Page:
T-Pain is not dissing Kanye, DJ Khaled or Akon. They appear in the video for his new swagger jacker diss track "Karaoke." T-Pain has also excluded Lil' Wayne from any of the venom he spews on the song that claims that unidentified artists have borrowed his style without permission. But even without naming names, the rappa ternt singa manages to create one of the year's funniest viral videos.
The video opens with T-Pain and Kanye in a men's restroom, suggesting Auto-Tune abuse. T-Pain exits to find a middle aged Asian man in a business suit performing his hit "Can't Believe It" on a karaoke stage. A frustrated T-Pain bum rushes the performance to salvage his song as his animated hype man DJ Khaled verbally assaults the audience of mainly elderly, seemingly out of place white people.
There is obviously genuine beef behind T-Pain's profanity filled accusations. But this may be the first hip-hop diss so funny (in video at least) that the attacks on other nameless rappers get lost in the humor.
Though I am a big T-Pain fan, I question his owning of the Auto-Tune/Vocoder/Talk Box sound in R&B and hip-hop music. For me, it was Roger Troutman who popularized the sound with his '80s hits with Zapp, "More Bounce To The Ounce" and "Computer Love."
But T-Pain does give the late Troutman and Teddy Riley a shout-out in the song.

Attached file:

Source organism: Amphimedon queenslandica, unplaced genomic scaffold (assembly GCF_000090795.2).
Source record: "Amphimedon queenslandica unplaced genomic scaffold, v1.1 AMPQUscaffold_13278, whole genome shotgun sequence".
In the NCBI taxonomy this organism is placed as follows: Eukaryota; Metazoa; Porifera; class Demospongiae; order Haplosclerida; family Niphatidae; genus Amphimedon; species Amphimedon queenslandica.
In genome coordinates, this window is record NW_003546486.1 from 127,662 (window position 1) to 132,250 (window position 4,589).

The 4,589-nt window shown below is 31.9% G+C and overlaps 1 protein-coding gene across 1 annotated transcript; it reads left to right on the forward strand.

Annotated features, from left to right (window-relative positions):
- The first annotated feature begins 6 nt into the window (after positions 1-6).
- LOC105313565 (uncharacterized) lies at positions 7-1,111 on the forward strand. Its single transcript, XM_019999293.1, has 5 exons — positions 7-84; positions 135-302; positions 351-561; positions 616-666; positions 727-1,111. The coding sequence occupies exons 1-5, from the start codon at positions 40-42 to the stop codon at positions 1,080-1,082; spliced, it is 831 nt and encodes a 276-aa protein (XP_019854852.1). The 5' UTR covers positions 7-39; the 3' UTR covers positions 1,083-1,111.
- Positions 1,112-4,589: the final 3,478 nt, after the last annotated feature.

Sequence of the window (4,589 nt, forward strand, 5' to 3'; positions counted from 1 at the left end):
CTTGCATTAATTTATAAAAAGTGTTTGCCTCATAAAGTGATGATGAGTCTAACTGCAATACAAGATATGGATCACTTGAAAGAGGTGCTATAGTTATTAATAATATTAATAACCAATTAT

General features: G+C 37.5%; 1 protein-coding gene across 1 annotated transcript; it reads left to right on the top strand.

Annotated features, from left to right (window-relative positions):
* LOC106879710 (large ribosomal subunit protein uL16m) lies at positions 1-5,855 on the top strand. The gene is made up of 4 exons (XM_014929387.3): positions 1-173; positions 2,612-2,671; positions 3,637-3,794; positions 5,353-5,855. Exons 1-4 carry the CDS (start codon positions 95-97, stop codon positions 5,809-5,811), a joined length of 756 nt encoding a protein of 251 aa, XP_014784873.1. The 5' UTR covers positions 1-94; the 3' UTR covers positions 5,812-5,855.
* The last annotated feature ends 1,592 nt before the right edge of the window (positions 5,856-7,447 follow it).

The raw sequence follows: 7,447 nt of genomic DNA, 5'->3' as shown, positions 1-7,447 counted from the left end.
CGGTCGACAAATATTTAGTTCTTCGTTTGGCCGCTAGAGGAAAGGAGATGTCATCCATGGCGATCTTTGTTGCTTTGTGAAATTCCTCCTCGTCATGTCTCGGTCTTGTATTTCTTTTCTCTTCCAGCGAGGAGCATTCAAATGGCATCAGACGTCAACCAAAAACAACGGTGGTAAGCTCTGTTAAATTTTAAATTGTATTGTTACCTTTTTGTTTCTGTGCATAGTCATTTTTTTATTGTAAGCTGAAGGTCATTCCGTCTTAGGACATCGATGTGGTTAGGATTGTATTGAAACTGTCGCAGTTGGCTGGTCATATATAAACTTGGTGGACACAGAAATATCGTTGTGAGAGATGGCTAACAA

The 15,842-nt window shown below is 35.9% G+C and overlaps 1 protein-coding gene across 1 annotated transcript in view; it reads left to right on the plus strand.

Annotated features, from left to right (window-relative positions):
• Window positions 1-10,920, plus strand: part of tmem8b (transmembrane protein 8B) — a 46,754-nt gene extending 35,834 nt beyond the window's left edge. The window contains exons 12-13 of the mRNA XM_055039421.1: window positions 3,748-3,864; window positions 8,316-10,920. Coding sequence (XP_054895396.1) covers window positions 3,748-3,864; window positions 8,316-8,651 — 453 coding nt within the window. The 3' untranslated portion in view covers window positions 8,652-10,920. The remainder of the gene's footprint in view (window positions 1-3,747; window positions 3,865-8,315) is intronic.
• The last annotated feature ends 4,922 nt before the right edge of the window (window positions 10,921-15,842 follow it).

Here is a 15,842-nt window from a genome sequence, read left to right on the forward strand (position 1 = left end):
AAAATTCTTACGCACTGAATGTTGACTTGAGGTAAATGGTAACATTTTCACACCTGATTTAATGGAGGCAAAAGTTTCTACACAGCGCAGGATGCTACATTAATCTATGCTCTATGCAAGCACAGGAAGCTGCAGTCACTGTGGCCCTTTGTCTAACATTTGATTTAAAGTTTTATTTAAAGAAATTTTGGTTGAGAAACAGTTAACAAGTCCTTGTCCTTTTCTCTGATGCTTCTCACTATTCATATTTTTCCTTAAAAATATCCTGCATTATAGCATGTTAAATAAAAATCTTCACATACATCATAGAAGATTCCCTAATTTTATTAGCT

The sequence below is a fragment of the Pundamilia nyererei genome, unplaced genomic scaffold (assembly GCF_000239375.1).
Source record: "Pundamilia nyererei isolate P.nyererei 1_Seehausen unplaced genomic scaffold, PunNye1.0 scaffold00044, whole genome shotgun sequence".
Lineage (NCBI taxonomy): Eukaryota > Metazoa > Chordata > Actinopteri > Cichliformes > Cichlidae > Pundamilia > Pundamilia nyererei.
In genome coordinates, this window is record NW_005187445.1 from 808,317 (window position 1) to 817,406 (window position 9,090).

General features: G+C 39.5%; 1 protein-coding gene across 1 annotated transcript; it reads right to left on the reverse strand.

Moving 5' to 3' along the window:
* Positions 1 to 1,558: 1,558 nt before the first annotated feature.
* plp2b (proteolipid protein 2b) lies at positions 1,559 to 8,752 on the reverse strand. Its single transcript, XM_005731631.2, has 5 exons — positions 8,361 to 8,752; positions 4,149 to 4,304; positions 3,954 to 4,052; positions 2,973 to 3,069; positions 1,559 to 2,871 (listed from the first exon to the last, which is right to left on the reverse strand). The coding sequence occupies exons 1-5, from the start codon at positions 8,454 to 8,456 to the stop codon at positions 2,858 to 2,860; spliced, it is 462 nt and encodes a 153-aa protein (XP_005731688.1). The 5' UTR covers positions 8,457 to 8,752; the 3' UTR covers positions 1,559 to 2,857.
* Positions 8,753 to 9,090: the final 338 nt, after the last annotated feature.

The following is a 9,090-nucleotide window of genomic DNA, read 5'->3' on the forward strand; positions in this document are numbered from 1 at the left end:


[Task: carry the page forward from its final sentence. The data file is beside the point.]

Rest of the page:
Ironically, T-Pain is often knocked because he sings with the enhanced effects for which he is boasting. But why would he not enhance his vocals? He's not a true singer. Did you see him on the Hip Hop Honors Awards when he tried performing Keith's Sweat's "I Want Her" without the Auto-Tune? I am sure for a moment Teddy Riley, who produced the song, wasn't sure if he was being honored or roasted? It was that bad.
You can't argue, however, T-Pain's success. He has more mainstream hip-hop tracks on the charts than any other producer. And while some of you will argue with me, aside from his synthesized vocals, T-Pain does not have a signature production sound like Timbaland, the Neptunes or Dr. Dre, and that has helped him avoid over saturation. Before you try to call me out, you have to admit that his song "Can't Believe It," Chris Brown's "Kiss Kiss," and Flo Rida's "Low," sound nothing alike, and T-Pain produced or or-produced them all.